Recognition and protection of Indigenous peoples knowledge and resources are profoundly ethical questions based on concepts of universal fairness and justice. It is the Indigenous people themselves who will redefine Intellectual Property Rights. (Netherlands Centre for Indigenous People,1994)
To get Aboriginal people, or any population inhabiting a continent, to speek with one voice would seem too improbable to think about. Although united by their spirituality, diversity of Aboriginal views and opinions is well known, and often sensationalised by the Media.
This situation had to be overcome by Robert Eggington, Director of Dumbartung (Perth centre for protecting the integrity of Aboriginal Culture), when he began the journey in 1994 to unite his people in the face of continuing appropriation of their Cultural property. Australian Aboriginal knowledge has been misinterpreted, reified, released illegally, misunderstood, and profited from for two centuries. Major theorists, including Durkheim (Elementary forms of religious Life was a bible for many), Freud, Levi-strauss, et al, made wide use of Aboriginal belief systems, and almost all have been accused by their fellows of getting it wrong. Today, the material that has been, and is, marketed so heedlessly and without permission has academic corridors of power somewhat worried as to who owns what.
To the Western mind and system of Law, ownership implies material worth valued in dollars and cents - although when it came to plundering Aboriginal lands and knowledge this western definition vanished - until the land and knowledge were safely in the hands of the colonisers. But Aboriginal people do not measure ownership in this way. Ownership of knowledge, implicit with land, is valued as a means of providing family strength and health, justice and environmental protection, and essential spiritual balance. There have been bookshelves of words written about Aboriginal belief systems but there is still a lack of understanding, although since the High Court Native Title decision most of us in Australia know that connection with the land is crucial to the survival of Aboriginal culture, and it has been fought for since colonisation.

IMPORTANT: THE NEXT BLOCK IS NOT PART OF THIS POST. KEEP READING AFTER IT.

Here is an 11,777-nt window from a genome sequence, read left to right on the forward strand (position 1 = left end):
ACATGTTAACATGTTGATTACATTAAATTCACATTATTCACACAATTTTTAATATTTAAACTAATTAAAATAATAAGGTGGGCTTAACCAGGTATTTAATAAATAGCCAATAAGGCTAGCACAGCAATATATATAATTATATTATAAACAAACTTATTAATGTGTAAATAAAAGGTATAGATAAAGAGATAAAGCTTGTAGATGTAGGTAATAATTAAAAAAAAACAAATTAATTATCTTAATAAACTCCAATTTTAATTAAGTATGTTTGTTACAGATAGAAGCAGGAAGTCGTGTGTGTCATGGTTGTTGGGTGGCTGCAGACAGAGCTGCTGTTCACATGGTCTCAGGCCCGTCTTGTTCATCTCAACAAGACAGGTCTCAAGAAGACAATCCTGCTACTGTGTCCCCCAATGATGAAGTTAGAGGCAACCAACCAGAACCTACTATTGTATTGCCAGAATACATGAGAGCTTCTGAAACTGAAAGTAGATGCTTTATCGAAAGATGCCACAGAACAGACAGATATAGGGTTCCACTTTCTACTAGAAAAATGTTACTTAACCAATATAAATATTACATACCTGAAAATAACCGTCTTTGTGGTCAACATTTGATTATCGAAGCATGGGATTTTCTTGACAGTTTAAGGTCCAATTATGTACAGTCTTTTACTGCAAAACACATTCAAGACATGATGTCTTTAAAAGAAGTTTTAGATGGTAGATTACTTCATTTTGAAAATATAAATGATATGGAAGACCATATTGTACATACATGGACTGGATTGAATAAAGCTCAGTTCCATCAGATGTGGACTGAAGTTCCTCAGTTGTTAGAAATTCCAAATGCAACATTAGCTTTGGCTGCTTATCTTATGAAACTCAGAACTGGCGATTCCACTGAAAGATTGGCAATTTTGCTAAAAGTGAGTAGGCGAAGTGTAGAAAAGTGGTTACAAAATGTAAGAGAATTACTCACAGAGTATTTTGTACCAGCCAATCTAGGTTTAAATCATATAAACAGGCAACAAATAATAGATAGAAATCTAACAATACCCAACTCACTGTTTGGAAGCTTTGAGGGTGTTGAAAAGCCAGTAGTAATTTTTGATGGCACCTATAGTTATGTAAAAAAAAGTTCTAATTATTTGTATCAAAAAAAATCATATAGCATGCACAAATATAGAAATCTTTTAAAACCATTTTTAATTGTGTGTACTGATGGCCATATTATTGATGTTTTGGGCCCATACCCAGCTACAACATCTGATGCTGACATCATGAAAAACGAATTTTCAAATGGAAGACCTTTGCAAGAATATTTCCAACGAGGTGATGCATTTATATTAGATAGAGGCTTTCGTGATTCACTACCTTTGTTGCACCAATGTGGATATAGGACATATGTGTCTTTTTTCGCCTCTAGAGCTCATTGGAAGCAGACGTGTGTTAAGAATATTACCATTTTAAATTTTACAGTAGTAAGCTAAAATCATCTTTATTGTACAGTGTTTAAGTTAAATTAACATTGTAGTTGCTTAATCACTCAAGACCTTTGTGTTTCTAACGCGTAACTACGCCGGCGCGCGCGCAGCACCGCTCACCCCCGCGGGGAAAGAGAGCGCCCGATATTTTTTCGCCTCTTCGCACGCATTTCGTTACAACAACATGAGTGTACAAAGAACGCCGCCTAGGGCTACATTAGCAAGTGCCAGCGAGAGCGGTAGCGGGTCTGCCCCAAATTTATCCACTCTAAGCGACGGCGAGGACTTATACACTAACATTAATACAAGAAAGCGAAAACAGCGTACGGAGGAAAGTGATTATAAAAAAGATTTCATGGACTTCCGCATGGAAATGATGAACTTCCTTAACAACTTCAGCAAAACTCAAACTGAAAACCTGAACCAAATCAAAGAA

At the same time another fight has been waged, and recently there was a major victory. But where the cost for legal recognition of Aboriginal rights to thier own land is in terms of billions of dollars, the cost of this battle - for ownership of intellectual property - has been almost nothing. It was fought from a base of honour, morality and ethics, for no monetary gain. That the fight to end the appropriation of Aboriginal intellectual and cultural property is being led by a Perth Nyoongar is of particular significance. If anyone knows landscape and its meaning it is the Indigenous inhabitants of earth's oldest land mass. Nyoongars say they did not come from a "cradle of mankind" in Africa or Asia: they have always lived here. Ask them. They'll tell you, along with much much more.
Their knowledge has always been generously given, and it has been free, but if you're going to repeat it, they ask you to get it right. And that means sitting with them for a wongee (a good talk) that might take years. Nyoongar leaders, like Yagan in the 1830s, spent months and years with white men explaning the land and its meaning with patient details and care to protect sacred places. Aboriginal men and women almost always directed the first white explorers around WA. Swan River Colony's Advocate General George Flectcher Moore wrote: "From (their) local knowledge we obtained much useful information as to the names of places, qualities and production of the soils, position of water and many other things, and from whose cheerful, obliging and communicative disposition we derived assistance and amusement"